iTunes is a great file management tool: it provides an easy to use User Interface that automatically grabs most metadata, allows the user to add some extra tags if wished and sorts the music files and folders in the background, on-the-fly, even when the user decides to change something like a subtle artist name change etc etc. It has a few flaws like most tools, but for database management and file organization I agree that it's excellent.
I really can't agree with that. It doesn't have any file management, and its tagging capabilities are extremely limited. JRiver seems to set the standard in this area as far as players with tagging/file management capabilities are concerned.

 

My answer is because of all the reasons you noted and I guess ignorance. Years ago when I first messed around with computer audio I discovered that tags were usually messed up and the file names were often worse. Once HDDs were big enough to actually hold a decent collection of flacs I guess I never changed my way of thinking. Tags were evil and so were all databases so I painstakingly name each individual file after completing a rip. Now that I've amassed quite a collection of music, I'm tired of manipulating files and want to find an easier solution.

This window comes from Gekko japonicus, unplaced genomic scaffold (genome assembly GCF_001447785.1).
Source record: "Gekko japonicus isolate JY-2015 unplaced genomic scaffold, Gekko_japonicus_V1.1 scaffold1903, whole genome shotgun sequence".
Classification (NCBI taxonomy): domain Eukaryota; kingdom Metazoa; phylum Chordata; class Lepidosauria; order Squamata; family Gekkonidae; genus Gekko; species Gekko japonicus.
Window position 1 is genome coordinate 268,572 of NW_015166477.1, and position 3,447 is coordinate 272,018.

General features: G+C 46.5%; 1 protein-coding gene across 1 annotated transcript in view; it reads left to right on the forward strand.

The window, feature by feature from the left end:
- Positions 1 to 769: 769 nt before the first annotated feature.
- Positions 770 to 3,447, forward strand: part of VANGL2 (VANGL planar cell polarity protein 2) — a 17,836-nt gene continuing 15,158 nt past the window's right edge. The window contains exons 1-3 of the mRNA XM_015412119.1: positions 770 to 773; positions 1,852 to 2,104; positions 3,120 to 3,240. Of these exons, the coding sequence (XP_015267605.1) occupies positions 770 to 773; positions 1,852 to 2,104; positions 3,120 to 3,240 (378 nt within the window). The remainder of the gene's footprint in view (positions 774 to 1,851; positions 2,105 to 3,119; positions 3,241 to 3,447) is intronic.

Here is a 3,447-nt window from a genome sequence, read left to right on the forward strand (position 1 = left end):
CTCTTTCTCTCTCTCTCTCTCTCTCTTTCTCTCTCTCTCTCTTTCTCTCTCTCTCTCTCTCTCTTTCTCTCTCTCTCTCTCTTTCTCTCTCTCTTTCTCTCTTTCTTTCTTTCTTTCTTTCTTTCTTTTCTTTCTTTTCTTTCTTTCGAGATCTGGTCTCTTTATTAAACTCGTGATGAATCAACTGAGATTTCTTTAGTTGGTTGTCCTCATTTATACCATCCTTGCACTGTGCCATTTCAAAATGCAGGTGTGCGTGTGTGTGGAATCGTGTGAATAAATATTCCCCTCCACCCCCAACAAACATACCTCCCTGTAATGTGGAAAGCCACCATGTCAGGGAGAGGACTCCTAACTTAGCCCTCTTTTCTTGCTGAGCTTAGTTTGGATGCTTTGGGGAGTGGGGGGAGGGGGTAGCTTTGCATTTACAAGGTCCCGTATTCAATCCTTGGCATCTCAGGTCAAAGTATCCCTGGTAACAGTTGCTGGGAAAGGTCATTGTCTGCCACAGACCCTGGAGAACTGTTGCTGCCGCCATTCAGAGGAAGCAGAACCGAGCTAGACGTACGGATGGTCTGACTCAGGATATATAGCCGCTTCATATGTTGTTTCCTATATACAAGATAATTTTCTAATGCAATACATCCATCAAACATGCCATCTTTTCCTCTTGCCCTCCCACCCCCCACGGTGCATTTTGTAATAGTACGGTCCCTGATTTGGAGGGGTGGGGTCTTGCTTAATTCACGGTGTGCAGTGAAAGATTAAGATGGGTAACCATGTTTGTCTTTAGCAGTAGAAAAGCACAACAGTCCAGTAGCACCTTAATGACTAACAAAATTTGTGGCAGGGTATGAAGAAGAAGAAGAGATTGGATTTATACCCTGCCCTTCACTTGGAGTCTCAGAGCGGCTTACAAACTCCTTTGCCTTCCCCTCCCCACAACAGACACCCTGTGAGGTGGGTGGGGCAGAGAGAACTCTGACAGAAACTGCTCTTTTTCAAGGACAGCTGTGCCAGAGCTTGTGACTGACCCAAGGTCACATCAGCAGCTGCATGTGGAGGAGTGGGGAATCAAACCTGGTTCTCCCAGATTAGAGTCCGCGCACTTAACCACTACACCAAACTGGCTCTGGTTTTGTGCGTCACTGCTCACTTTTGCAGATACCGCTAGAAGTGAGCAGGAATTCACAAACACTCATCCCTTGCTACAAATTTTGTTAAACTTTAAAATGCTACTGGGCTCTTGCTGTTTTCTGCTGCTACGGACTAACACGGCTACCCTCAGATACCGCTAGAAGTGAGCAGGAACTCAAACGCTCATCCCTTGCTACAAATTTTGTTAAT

JRiver's "Fill properties from filename" feature makes this trivial to fix.

If your files are: C:\Music\Genre\Artist\Year - Album\Track - Name.flac

Then you just create a template of: C:\Music\[Genre]\[Artist]\[Year] - [Album]\[Track #] - [Name]

And the program will fill out the tags based on the areas you have selected. It usually does a good job by itself in the automatic mode, but I prefer to be specific.

 

If you ever want to rename/move the files to a different structure, the rename tool works the same way, where you can build your own template based on any library fields, and if you want to do anything more specialized, you can build complex rules with the expression language.

 

JRiver never touches your file structure unless you want it to though. It only makes changes if you use the rename tool, everything is kept inside its database.

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The music files that iTunes manages contain the actual music and meta data. Also called the 'iTunes Library' (see the confusion !).

 

I see someone's confusion. :)

 

The music files (and video files, etc.) are referred to as the media, distinct from the library (the database).